Satellite provider of Irish games say they will continue to sue bars who use their signal illegally
Despite judge’s decision against hem, the company believes they will eventually prevail
Premium Sports, the company which brings Irish GAA games and rugby and soccer fixtures to America has vowed to challenge a court verdict that a Manhattan bar was entitled to show the games without their signal.
Eugene Rooney’s Old Castle Bar challenged and won on the basis that they used a signal from a Slingbox device relayed from Dublin, which was slightly delayed and therefore did not contravene the satellite piracy act.
However, Shane O’Rourke CEO of Premium Sports, the California-based company formerly part of Setanta Sports has told Irish Central that the company is ready for a major fight back.
“We respectfully disagree with the judge on this decision and we are appealing. We will continue to monitor bars who steal the events we show be it a residential broadband feed, illegal IP or Sling box. We will continue to sue those that steal our events. But for the most part we talk to them first before we reach that stage.
“This sadly is part and parcel of the sports business. We don’t like suing anyone and would rather not.
“The law is not set on this and, if it were, Direct TV and many other companies would push to change it.
“For example Direct TV have 40,000 bars that take the NFL commercially. As you can imagine they would not let this stand and neither will we.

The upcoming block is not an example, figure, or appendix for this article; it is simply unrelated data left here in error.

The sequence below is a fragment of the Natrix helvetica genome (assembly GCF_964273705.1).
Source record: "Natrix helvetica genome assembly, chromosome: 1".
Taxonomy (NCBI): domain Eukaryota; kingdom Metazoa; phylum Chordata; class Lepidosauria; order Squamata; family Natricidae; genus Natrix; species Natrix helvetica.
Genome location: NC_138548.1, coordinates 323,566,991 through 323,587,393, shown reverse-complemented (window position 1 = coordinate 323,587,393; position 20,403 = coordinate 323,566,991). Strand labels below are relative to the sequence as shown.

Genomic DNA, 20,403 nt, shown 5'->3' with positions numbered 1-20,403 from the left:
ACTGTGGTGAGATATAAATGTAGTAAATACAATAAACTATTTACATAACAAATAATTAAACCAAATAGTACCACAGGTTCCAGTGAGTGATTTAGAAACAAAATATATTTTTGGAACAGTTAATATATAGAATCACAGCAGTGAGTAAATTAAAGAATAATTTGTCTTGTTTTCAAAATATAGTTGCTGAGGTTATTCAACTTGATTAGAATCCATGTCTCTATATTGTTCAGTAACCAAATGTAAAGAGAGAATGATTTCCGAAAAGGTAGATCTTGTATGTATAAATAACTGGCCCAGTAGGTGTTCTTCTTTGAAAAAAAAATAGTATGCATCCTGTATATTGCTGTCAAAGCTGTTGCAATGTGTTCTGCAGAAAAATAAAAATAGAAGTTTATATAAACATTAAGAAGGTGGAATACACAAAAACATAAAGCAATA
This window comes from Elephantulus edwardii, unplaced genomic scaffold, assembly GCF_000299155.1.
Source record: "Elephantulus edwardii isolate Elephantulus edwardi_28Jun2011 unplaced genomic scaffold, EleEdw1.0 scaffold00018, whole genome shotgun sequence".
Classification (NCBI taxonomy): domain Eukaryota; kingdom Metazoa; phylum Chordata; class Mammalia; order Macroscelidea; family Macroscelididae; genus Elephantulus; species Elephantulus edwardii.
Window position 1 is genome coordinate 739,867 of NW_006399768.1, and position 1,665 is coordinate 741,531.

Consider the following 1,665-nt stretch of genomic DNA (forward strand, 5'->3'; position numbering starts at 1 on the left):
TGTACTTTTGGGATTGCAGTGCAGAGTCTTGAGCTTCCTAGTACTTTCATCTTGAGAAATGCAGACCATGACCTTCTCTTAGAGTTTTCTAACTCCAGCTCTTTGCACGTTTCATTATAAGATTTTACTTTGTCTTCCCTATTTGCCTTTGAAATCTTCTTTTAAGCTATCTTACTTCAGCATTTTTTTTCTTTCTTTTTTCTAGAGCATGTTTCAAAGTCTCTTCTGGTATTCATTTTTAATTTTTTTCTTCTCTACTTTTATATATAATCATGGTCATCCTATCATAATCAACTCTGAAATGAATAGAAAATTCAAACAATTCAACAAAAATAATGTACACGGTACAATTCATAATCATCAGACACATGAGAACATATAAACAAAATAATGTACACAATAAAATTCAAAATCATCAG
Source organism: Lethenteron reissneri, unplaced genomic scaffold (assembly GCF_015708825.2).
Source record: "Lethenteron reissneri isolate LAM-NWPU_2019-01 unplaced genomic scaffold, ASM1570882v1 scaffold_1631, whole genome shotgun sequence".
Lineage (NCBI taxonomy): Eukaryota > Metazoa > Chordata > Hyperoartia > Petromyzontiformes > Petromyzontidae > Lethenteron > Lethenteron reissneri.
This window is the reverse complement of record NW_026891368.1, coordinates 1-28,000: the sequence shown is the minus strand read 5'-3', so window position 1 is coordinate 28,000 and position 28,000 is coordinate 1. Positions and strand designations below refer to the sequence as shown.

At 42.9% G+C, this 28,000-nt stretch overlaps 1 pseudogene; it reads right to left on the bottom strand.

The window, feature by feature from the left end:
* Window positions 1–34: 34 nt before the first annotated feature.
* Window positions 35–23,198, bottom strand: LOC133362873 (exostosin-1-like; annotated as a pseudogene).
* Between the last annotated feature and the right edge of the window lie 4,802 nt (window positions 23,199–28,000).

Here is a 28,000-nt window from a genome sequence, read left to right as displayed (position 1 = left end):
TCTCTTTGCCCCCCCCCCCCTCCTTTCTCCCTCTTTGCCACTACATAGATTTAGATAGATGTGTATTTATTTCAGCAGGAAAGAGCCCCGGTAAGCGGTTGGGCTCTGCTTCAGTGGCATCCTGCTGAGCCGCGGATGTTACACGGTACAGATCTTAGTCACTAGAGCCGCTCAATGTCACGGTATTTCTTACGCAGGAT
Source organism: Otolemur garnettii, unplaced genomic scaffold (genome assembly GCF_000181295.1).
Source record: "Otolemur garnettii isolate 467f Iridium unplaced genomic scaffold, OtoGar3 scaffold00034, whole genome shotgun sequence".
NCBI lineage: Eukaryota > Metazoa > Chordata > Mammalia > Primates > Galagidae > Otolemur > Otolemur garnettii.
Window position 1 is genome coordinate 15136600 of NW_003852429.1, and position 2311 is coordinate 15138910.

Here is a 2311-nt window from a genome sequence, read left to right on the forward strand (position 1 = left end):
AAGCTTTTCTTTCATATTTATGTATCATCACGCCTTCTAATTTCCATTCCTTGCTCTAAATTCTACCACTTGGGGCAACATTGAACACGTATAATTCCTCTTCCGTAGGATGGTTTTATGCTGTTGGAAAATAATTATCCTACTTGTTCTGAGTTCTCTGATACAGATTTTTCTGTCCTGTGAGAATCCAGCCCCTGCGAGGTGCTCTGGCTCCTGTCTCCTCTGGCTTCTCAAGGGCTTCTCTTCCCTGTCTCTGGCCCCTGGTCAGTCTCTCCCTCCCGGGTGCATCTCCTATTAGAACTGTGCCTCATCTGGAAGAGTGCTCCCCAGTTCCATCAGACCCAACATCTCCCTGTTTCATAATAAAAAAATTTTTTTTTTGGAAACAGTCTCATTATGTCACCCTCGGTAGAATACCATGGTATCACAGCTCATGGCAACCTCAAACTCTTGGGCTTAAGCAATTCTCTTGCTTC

“Naturally it is an interesting story for the Irish community but it is far from settled and we are in the middle of appealing the decision.” O’Rourke stated.
He also stated that the quality of signal via Slingbox was far inferior, that all GAA and other games were available on tape delay within a week and that the GAA in Ireland would suffer greatly in terms of revenue if the current situation was allowed stand.
Judge Katherine Forrest had ruled that the “transmission that was shown from an apartment in Dublin, Ireland was not the initial transmission and that defendants had not “intercepted” the transmission. In effect, she stated it was a rebroadcast, not an interception of a live signal and that the initial live signal had been legally acquired in Dublin.
An expert called by the Rooney side had testified that there was at least a one or two minute delay from the time the signal was received legally in Dublin and then sent via Slingbox to America. Therefore, they stated that no unlawful scrambling of the signal had taken place.
“The federal statute regarding cable and satellite piracy is quite favorable to the providers, but it does have its limits, and Premium really tried to push those limits in this case,” said Joel Christoph of the Law Offices of Thomas S. Rosenthal, attorney for Old Castle.
“The Slingbox doesn’t intercept or descramble signals, it merely records and re-transmits content that has already been received. That type of activity is generally not prohibited by the satellite piracy statutes.” Christoph continued.
Old Castle principal Eugene Rooney was extremely pleased with the result.
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